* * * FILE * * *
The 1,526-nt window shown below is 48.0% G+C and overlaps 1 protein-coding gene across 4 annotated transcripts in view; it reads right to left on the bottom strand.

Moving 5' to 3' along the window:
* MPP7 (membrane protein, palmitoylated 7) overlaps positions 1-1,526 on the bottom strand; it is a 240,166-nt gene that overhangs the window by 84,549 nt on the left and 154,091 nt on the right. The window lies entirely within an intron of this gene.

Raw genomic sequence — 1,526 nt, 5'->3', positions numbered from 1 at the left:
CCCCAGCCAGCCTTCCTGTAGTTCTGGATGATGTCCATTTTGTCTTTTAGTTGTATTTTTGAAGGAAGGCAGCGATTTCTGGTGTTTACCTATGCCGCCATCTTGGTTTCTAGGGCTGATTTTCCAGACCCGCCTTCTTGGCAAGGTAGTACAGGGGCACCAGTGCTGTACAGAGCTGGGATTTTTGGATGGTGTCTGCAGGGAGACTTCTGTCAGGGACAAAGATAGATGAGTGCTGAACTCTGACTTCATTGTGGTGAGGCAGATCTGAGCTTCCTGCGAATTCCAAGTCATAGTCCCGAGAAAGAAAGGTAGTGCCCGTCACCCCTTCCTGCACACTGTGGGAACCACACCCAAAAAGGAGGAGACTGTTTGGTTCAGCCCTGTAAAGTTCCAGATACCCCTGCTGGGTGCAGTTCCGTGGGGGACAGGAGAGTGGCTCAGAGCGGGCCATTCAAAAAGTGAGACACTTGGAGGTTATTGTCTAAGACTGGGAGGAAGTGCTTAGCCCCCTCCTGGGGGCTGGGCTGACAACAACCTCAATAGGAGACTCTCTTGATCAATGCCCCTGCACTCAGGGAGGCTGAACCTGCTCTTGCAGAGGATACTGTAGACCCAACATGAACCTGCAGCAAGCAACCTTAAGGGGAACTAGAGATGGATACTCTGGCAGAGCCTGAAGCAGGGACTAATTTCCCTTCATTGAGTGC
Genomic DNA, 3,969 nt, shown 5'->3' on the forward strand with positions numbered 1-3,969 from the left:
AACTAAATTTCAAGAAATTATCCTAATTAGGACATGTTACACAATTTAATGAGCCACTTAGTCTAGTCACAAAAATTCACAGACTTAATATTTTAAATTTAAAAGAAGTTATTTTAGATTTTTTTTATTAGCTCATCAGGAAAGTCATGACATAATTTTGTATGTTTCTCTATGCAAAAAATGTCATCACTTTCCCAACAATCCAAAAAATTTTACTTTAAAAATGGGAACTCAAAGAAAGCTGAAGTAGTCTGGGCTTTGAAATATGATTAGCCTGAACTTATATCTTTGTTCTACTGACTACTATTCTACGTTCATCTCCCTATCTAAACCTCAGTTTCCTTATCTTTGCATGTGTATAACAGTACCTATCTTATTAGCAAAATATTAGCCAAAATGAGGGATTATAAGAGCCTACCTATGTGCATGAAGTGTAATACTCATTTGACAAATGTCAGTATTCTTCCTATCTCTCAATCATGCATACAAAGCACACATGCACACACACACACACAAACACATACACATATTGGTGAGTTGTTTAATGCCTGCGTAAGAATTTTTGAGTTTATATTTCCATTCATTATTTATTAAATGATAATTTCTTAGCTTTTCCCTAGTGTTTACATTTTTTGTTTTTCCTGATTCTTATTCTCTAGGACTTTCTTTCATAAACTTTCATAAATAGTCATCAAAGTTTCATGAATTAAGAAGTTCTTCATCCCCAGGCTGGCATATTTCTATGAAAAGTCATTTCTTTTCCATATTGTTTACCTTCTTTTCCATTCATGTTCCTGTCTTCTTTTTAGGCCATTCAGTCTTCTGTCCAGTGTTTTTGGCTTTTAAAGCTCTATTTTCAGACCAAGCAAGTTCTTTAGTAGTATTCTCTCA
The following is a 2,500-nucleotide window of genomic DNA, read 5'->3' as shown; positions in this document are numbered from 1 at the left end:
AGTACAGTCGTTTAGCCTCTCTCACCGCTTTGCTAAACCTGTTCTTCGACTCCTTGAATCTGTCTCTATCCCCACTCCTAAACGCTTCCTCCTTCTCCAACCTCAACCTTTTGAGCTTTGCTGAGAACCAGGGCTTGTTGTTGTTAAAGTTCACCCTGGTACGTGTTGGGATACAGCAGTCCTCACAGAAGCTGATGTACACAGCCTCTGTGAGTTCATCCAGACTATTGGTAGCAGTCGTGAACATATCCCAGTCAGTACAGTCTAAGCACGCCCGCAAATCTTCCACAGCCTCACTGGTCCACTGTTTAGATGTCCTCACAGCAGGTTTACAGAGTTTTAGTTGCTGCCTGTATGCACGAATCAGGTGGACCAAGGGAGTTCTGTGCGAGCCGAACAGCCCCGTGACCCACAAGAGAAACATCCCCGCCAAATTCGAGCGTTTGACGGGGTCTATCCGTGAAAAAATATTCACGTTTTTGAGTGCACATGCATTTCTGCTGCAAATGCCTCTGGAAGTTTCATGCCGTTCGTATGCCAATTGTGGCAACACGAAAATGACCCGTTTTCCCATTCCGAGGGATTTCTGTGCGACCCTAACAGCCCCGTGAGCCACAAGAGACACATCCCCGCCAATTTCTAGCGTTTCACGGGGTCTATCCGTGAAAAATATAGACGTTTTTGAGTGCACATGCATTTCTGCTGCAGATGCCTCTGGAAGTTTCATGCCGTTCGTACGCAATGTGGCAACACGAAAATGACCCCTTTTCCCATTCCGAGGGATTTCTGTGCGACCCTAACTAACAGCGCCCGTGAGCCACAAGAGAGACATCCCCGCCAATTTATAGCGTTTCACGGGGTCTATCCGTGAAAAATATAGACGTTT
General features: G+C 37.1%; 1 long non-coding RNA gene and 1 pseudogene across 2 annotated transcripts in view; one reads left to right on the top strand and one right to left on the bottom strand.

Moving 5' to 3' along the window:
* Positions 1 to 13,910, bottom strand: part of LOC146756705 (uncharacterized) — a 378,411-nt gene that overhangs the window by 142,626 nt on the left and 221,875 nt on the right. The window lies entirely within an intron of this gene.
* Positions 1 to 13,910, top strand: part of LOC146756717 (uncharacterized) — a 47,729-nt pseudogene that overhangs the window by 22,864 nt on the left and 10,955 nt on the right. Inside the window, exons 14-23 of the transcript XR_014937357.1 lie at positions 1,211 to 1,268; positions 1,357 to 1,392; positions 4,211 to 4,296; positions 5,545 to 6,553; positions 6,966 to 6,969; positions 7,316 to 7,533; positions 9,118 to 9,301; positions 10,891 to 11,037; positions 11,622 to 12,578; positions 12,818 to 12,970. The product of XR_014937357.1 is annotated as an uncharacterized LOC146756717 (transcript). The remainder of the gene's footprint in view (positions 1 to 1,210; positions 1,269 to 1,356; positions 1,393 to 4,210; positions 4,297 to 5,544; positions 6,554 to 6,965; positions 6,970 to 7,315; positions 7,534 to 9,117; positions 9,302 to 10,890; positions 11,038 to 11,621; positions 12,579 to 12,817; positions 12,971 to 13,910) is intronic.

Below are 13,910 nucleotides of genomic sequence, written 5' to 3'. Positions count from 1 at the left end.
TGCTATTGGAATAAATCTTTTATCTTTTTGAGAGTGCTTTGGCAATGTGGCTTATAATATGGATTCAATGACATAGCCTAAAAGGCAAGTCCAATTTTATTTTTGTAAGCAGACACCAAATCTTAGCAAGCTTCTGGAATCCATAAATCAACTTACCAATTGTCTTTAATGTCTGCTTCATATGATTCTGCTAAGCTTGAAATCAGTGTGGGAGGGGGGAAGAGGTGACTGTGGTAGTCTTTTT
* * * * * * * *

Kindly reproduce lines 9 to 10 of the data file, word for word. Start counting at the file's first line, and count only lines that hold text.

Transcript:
AGTACAGTCGTTTAGCCTCTCTCACCGCTTTGCTAAACCTGTTCTTCGACTCCTTGAATCTGTCTCTATCCCCACTCCTAAACGCTTCCTCCTTCTCCAACCTCAACCTTTTGAGCTTTGCTGAGAACCAGGGCTTGTTGTTGTTAAAGTTCACCCTGGTACGTGTTGGGATACAGCAGTCCTCACAGAAGCTGATGTACACAGCCTCTGTGAGTTCATCCAGACTATTGGTAGCAGTCGTGAACATATCCCAGTCAGTACAGTCTAAGCACGCCCGCAAATCTTCCACAGCCTCACTGGTCCACTGTTTAGATGTCCTCACAGCAGGTTTACAGAGTTTTAGTTGCTGCCTGTATGCACGAATCAGGTGGACCAAGGGAGTTCTGTGCGAGCCGAACAGCCCCGTGACCCACAAGAGAAACATCCCCGCCAAATTCGAGCGTTTGACGGGGTCTATCCGTGAAAAAATATTCACGTTTTTGAGTGCACATGCATTTCTGCTGCAAATGCCTCTGGAAGTTTCATGCCGTTCGTATGCCAATTGTGGCAACACGAAAATGACCCGTTTTCCCATTCCGAGGGATTTCTGTGCGACCCTAACAGCCCCGTGAGCCACAAGAGACACATCCCCGCCAATTTCTAGCGTTTCACGGGGTCTATCCGTGAAAAATATAGACGTTTTTGAGTGCACATGCATTTCTGCTGCAGATGCCTCTGGAAGTTTCATGCCGTTCGTACGCAATGTGGCAACACGAAAATGACCCCTTTTCCCATTCCGAGGGATTTCTGTGCGACCCTAACTAACAGCGCCCGTGAGCCACAAGAGAGACATCCCCGCCAATTTATAGCGTTTCACGGGGTCTATCCGTGAAAAATATAGACGTTT
General features: G+C 37.1%; 1 long non-coding RNA gene and 1 pseudogene across 2 annotated transcripts in view; one reads left to right on the top strand and one right to left on the bottom strand.